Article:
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The Weekend Neos Kosmos : 18 April 2015
DIGITAL.NEOSKOSMOS.COM THE WEEKEND NEOS KOSMOS | SATURDAY 18 APRIL 2015 19 FEATURE from Gallipoli in 1915 forced onto crowded steamers, standing room only; how, on disembarking, men of military age were removed (for forced labour in the labour battalions of the Ottoman army) and how the rest were "scattered ... among the farms like ownerless cattle": Exposed to the burning rays of the sun and to the darkness and terrors of the night, we were ... without any food, the transportation of which had been strictly forbidden us, and even without water until the second day when the station agent saw to it that two carloads of water were brought to us ... We had been without bread, too, if some of our number had not been able to procure it from Turkish villages. For twenty-eight days without bread, olives, or cheese, we set eyes on little else that was edible; our hardships could not fail to produce their natural result. Every day, three or four deaths occurred. After sixteen days, these deportees were forced to walk for another four days to various villages, care being taken "upon entrance, to separate the members of families from one another". One such village was Kermasti, where the "crowding together and the hardships we The 1913 massacres were spontaneous acts of savagery, based on longstanding hatreds inflamed by the recent deportations and massacres of Turkish Muslims from Greece and other Balkan lands. endured resulted in 13-15 deaths per day of the 2,000 inhabitants of Marmora alone". Corpses being "borne to the cemetery were stoned. If a man dared to go from one village to another, it was at the risk of his life." One man, accompanied by his son, "ventured to go from Mitchlich to Apollionus, and both were found dead two days later, beheaded near a stream". Though the entire Greek population of Turkey was not, in those years, targeted for genocide like the Armenians, pockets of Greek genocide not only occurred during the war, but were made possible because of the war. Gallipoli was such a pocket. With the official moratorium on Greek deportations in place, Liman von Sanders advised the Ottoman government that "he would be unable to take the responsibility for the security of the army" unless potentially disloyal Greeks were removed from the peninsula. The evacuation of Gallipoli now began less than a week before the invasion of April 25. The Greek Patriarchate in Constantinople (legally responsible for the spiritual life of Greek Christians) kept careful records, including eyewitness reports. These reports accord with the foregoing eyewitness account from Marmora. Gallipoli's Greeks received two hours notice before they were forced "to embark in steamers". Their merchandise was seized and "sold to Mussulman societies", while women were "exposed to the brutal instincts of their Mussulman guards". Of the final deportation figure of some 22,000 souls, a few managed to reach Greece, though in a pitiful state, and some others were able "to prolong their existence by embracing Islam". For young Greek men, their fate was not (yet) deportation, but life or death in forced-labour battalions. But most of Gallipoli's Greeks were among the "490,063 souls wandering in the mountains, the plains and the villages of Anatolia" where they "succumbed for the most part to hunger, cold and privations". Even as the first invading troops waded ashore, there were still some 10,000 Greeks hiding out on Gallipoli - most of them in the countryside, some given refuge by humane and courageous Turks. As the fighting raged, squads of gendarmes and Arab auxiliaries, at times possibly aided by Turkish regulars, were rounding up Gallipoli's last Greeks and sending them to their dismal fates. How did the Ottoman empire, which was once, comparatively at least, a model of ethnic diversity and tolerance, come to this? When the Gallipoli fighting was under way, Enver Pasha and his party were in power and Enver, as Minister for War, was boasting to a German military attache that he would "solve the Greek problem during the war" just as he had ‘solved’ the Armenian problem. By now these ‘solutions’ had nothing to do with the brotherhood of ethnic and religious minorities and everything to do with their elimination. No longer was the empire's decline due to a corrupt and retrograde regime which had kept it in a premodern condition, rather it was the fault of its Christian subjects - more specifically, it was the result of "the struggle of the Christian minorities for equal rights and reform". While Armenians as well as Assyrians were targeted by special measures which aimed at their annihilation, Greeks were also expelled. In total, almost one-third of the Anatolian population were either relocated or killed. This ethnic cleansing and homogenisation paved the way for today's Republic of Turkey. *This is an extract from Deutschland Uber Allah! The Germans and Gallipoli 1915. John Williams is a photographer, historian, and an author of five books. Greeks made up about half of the population of the Gallipoli peninsula.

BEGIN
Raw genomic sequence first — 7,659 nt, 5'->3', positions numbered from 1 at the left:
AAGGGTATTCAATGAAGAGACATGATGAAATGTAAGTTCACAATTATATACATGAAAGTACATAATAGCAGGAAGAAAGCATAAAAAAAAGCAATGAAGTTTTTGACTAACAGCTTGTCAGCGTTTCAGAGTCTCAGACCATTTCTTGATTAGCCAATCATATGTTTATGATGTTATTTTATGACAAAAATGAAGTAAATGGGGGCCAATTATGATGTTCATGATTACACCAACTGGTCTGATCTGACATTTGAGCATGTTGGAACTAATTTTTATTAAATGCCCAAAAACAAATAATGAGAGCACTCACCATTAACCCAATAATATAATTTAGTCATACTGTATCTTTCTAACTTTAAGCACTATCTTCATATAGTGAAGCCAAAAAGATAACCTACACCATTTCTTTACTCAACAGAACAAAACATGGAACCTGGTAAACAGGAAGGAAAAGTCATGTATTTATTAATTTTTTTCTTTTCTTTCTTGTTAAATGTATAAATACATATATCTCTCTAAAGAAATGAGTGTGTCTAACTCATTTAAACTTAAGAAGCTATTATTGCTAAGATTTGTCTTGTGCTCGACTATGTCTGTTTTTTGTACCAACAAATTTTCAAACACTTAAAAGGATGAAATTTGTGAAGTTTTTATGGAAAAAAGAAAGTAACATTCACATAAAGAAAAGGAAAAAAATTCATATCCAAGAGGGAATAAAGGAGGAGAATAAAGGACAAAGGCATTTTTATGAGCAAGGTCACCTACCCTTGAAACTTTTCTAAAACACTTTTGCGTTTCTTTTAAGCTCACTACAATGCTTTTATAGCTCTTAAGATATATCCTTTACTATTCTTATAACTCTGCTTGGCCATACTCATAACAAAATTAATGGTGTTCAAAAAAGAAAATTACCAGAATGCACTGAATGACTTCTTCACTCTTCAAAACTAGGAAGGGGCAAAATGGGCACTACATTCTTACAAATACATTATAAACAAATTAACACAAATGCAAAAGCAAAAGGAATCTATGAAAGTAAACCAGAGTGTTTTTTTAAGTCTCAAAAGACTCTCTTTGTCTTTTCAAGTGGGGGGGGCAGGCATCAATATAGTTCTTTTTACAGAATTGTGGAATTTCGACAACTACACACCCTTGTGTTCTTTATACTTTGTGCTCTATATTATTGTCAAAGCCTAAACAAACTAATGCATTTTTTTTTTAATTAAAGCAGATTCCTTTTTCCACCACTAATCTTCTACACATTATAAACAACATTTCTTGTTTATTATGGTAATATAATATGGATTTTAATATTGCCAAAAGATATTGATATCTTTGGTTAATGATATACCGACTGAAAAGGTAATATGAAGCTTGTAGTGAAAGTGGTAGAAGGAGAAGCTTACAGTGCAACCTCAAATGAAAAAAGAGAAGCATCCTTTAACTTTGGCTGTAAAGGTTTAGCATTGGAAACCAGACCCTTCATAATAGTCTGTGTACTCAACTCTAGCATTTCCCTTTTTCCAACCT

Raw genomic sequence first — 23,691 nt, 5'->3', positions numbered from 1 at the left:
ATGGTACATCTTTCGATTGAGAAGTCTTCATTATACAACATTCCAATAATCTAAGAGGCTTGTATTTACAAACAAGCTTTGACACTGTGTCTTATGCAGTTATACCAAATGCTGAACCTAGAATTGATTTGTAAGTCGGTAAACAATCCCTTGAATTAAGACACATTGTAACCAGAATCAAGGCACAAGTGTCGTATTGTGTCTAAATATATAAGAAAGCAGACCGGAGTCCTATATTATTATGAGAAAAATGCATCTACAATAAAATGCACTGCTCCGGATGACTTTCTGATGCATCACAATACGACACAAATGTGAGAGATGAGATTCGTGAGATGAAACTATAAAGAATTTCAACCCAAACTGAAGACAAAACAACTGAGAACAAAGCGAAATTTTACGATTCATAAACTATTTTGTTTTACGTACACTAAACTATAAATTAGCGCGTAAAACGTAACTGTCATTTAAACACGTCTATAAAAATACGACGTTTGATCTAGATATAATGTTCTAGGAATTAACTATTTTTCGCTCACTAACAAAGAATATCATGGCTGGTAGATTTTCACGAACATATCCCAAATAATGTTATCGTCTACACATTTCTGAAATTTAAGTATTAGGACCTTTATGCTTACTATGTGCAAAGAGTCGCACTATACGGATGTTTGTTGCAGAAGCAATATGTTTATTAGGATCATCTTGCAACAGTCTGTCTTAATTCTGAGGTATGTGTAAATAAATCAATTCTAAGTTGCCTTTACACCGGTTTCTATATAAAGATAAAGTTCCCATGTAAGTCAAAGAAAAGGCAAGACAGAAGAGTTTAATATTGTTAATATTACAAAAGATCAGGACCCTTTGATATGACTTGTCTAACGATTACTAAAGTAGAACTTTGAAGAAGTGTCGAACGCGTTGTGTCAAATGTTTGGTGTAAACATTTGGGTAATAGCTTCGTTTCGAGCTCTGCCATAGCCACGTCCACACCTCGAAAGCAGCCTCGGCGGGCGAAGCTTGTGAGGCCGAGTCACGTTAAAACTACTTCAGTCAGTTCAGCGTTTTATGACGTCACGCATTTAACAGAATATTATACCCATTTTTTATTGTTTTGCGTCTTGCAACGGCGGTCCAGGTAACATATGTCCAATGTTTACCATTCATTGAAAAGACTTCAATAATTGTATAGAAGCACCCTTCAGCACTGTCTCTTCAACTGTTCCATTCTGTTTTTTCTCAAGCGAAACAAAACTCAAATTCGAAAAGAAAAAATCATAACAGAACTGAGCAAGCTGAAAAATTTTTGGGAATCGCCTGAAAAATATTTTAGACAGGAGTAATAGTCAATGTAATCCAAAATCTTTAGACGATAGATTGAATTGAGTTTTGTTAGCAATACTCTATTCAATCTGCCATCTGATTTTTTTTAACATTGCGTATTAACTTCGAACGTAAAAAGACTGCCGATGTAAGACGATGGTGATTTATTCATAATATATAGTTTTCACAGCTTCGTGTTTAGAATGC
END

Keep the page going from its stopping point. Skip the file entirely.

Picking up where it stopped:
11 April 2015
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